Wednesday, February 13, 2019
A few years ago, the state of Florida declared that all new high school graduates were college-ready by definition, so they couldn’t be required to take remedial classes. For a year or so afterward, there were some articles detailing the measures that colleges were taking to prepare. Then, relative silence.
So, a question for my wise and worldly readers, many of whom are deeper into the literature than I am, and some of whom work in Florida: Did it work?
Of course, that question implies some subquestions. Did more students make it to graduation? If so, did they do as well upon subsequent transfer? How many students took remedial courses anyway? Did the change lead racial achievement gaps to grow, shrink, or remain the same?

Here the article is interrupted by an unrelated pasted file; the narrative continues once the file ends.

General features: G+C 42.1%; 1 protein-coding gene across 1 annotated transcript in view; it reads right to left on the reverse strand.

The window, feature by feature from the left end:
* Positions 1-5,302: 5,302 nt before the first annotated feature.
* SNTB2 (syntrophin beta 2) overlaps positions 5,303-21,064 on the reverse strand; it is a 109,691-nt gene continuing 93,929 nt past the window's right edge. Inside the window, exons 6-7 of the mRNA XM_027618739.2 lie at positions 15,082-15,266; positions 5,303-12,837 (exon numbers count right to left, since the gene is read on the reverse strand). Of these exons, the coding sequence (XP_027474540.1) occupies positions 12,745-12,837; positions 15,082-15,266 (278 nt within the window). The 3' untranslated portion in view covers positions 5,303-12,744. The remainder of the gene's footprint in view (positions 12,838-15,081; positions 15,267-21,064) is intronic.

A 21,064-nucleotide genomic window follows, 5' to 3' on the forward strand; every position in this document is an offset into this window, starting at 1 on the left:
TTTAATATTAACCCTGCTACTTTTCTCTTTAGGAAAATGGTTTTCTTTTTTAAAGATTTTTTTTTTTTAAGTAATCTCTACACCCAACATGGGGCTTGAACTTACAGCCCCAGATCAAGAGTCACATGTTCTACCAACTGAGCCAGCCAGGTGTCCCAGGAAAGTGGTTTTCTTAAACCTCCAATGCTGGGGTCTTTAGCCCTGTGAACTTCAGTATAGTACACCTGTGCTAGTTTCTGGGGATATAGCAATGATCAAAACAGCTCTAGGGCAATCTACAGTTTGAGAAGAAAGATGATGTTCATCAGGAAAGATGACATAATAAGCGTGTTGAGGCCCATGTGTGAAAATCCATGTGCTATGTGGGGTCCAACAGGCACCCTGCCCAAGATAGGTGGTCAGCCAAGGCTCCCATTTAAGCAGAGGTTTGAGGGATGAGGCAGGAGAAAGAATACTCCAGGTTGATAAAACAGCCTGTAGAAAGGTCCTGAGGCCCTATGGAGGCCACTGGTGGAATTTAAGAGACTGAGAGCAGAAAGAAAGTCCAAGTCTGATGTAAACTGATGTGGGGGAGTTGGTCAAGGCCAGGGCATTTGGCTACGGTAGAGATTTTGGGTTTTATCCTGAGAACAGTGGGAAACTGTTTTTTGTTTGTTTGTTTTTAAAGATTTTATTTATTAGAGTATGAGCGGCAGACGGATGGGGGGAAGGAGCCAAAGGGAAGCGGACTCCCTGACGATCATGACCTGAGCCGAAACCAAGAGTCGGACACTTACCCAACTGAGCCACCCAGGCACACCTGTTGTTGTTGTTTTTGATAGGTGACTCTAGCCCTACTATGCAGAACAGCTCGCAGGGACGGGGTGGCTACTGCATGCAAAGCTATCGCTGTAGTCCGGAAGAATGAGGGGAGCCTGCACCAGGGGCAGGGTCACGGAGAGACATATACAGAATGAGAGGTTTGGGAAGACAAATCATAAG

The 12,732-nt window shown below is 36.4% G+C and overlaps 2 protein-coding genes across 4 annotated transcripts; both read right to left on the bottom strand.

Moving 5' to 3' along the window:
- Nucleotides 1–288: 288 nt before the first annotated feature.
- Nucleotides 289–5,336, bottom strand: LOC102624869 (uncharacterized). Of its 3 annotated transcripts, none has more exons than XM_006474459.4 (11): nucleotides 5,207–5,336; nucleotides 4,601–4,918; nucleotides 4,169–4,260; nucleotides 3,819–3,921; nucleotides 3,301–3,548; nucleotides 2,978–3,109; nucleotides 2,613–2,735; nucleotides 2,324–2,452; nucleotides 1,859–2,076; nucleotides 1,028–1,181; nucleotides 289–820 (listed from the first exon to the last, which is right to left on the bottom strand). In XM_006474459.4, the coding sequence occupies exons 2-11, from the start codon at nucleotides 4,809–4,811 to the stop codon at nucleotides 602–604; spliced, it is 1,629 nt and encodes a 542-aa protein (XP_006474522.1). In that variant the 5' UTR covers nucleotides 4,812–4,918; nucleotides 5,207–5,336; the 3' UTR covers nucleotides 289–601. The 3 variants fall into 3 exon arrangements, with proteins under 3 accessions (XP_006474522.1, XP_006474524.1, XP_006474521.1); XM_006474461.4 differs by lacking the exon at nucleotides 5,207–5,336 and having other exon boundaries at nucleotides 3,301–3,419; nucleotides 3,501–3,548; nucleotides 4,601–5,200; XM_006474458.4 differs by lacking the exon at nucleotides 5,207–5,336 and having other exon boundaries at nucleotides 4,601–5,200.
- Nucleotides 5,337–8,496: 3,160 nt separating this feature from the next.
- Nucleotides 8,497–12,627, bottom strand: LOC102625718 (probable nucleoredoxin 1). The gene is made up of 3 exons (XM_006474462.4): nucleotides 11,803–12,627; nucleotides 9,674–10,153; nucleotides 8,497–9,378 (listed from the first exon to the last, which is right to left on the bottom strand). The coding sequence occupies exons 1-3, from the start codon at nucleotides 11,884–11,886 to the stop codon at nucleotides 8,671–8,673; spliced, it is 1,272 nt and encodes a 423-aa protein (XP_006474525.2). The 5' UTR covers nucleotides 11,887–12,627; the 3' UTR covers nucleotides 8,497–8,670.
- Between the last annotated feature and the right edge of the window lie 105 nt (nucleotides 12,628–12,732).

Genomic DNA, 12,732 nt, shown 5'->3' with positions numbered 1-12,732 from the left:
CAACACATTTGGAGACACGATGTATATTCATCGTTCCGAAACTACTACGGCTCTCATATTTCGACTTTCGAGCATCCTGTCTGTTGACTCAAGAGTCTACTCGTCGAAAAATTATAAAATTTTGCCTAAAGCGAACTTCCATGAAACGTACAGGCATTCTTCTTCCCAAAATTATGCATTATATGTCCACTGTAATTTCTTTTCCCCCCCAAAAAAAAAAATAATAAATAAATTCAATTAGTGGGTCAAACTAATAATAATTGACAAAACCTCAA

What was the impact on the colleges?
What was the biggest surprise?
I’m asking because the “ah, the hell with it” option for remediation has a surface simplicity to it, and a large state has run a multi-year experiment doing exactly that. It seems a shame not to have some sort of meaningful report out.
So, folks who know Florida better than I do...did it work?